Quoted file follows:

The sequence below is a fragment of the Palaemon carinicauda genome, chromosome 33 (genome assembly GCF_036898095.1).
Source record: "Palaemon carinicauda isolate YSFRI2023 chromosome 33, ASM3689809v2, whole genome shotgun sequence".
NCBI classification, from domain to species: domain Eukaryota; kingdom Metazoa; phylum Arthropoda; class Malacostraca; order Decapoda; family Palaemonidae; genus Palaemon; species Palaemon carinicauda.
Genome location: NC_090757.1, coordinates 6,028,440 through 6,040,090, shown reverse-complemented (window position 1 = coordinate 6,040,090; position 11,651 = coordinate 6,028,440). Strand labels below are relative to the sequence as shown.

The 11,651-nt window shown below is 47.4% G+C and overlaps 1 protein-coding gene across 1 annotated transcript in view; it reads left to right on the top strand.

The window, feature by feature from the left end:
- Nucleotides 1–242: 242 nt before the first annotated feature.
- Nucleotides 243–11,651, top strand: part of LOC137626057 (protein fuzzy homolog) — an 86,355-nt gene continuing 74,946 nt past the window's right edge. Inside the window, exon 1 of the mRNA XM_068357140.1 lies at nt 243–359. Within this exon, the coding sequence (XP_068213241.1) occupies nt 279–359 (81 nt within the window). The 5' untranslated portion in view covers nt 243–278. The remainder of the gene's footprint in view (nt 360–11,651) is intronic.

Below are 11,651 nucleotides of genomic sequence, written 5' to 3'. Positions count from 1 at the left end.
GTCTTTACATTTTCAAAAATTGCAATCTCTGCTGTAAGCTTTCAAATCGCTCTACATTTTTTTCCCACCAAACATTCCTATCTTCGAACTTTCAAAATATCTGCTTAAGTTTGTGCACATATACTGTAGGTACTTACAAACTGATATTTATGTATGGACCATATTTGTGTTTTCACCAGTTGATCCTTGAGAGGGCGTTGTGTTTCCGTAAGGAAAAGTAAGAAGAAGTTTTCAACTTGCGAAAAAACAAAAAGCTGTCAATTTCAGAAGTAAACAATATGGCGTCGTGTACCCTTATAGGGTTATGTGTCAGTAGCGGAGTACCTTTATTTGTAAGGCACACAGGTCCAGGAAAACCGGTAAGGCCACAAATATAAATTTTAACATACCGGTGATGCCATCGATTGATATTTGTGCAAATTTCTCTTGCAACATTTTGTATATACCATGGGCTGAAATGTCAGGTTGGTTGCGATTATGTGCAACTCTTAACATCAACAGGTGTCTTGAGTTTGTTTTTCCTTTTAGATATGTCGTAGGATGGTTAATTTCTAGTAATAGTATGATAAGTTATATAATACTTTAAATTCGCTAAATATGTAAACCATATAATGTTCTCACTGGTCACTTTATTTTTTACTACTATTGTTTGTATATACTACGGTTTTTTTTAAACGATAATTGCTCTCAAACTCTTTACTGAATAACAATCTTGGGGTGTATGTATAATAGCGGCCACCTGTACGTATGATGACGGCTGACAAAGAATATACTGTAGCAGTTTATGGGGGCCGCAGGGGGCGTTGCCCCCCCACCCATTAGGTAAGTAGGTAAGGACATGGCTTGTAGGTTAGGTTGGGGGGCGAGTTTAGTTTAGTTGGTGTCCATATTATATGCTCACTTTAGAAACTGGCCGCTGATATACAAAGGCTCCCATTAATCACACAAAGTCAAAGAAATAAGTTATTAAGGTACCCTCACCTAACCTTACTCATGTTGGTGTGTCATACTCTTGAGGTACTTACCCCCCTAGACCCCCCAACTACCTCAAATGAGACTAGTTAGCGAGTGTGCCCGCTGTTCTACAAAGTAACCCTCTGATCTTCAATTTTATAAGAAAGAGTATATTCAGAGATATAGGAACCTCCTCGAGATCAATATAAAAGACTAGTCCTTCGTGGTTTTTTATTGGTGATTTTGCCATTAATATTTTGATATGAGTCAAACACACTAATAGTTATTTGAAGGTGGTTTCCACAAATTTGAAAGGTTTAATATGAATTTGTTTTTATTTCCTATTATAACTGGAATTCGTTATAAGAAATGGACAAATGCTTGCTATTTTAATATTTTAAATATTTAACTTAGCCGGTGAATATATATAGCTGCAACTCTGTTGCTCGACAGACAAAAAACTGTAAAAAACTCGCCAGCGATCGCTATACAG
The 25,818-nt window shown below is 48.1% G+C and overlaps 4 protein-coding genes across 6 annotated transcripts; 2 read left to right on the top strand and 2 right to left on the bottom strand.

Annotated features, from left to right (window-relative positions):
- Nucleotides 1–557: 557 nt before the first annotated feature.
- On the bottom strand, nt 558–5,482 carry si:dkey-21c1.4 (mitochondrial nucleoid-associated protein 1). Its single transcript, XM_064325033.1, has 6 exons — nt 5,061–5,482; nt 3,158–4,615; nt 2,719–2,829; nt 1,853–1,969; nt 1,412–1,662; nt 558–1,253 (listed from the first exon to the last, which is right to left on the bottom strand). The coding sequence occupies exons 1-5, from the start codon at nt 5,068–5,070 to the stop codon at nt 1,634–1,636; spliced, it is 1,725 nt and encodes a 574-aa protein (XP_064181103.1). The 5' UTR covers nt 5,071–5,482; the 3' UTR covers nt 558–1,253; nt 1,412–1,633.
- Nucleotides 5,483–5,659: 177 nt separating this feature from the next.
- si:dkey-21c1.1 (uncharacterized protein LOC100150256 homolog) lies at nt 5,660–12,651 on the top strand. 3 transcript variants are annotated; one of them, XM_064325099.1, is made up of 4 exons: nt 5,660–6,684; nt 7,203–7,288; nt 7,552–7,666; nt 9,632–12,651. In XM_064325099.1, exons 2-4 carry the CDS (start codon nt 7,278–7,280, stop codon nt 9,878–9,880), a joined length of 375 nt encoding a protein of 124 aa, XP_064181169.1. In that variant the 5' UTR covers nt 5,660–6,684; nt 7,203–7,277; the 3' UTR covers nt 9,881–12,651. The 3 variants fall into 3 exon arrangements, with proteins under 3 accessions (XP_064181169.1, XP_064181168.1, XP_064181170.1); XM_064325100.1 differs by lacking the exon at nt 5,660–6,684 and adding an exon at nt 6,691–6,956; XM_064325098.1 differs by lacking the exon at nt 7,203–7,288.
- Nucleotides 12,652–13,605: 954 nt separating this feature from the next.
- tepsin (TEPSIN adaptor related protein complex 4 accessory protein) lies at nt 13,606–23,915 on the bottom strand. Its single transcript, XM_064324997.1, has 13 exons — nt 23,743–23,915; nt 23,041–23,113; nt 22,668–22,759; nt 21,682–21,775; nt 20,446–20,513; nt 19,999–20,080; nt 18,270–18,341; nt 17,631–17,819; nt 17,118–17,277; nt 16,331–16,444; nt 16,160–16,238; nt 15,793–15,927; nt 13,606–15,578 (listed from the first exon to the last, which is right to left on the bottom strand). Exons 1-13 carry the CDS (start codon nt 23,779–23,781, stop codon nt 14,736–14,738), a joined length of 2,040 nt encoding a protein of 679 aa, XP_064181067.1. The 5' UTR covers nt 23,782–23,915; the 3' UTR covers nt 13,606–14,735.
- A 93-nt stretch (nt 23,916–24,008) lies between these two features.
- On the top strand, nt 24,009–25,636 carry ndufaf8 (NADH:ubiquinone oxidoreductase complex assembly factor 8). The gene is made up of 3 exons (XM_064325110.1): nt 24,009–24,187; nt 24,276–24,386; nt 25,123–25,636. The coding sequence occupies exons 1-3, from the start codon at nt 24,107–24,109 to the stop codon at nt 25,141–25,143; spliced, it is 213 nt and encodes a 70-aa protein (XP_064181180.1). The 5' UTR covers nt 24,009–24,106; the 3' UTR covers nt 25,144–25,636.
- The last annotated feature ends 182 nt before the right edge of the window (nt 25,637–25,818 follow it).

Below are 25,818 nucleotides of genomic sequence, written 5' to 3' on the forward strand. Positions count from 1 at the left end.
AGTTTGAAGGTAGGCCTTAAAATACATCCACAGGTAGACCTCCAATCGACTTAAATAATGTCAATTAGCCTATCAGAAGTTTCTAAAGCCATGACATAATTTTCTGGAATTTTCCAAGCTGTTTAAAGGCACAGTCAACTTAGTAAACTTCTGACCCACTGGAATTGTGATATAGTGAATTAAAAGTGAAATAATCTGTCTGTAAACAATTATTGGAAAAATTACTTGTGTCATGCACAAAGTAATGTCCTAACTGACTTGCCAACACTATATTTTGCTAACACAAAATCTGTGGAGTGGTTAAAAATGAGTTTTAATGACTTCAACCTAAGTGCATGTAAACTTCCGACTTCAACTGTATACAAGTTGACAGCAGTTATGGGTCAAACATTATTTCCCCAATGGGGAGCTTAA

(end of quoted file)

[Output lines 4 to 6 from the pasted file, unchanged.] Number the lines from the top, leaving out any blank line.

Genome location: NC_090757.1, coordinates 6,028,440 through 6,040,090, shown reverse-complemented (window position 1 = coordinate 6,040,090; position 11,651 = coordinate 6,028,440). Strand labels below are relative to the sequence as shown.

The 11,651-nt window shown below is 47.4% G+C and overlaps 1 protein-coding gene across 1 annotated transcript in view; it reads left to right on the top strand.

The window, feature by feature from the left end: